LONDON, Dec. 2 (Xinhua) -- The purchasing managers' index (PMI) for the British manufacturing sector dropped to 48.9 in November amid Brexit delay and uncertainty from the forthcoming general election.
According to a survey published on Monday by The IHS Markit/CIPS, a London-based global information provider, the manufacturing PMI reading was 48.9 in November, down from 49.6 in October.
A reading above 50 indicates expansion, while a reading below reflects contraction.
The survey showed that output, new orders and employment all declined in November. New orders fell for the seventh month in a row. Employment decreased for the eighth straight month, with the steepest pace of job losses since September 2012.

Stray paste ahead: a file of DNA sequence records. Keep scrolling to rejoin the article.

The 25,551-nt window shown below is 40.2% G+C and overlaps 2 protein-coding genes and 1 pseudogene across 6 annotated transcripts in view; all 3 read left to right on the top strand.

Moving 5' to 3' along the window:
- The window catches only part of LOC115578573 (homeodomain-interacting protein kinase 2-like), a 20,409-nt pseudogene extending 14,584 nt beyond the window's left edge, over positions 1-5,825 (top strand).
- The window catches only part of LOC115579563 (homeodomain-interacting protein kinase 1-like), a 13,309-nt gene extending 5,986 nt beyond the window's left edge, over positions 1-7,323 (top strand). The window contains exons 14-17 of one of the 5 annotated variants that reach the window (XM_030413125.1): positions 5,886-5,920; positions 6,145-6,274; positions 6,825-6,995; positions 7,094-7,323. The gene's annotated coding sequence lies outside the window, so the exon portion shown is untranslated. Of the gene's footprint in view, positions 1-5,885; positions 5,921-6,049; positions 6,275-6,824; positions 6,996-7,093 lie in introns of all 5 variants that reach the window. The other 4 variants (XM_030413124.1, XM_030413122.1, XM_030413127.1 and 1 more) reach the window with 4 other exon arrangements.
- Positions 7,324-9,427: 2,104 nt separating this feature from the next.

Rob Dobson, director at IHS Markit, said: "November saw UK manufacturers squeezed between a rock and hard place, as the uncertainty created by a further delay to Brexit was accompanied by growing paralysis ahead of the forthcoming general election."
"Downturns in output and new orders continued amid a renewed contraction in exports. The pace of job losses also hit a seven-year high as firms sought to reduce overheads in the face of falling sales," Dobson said.
"Manufacturers across all sectors will be hoping that the New Year brings clarity on the political, trade and economic fronts, providing a more certain foundation to plan and rebuild as the next decade begins," Dobson added.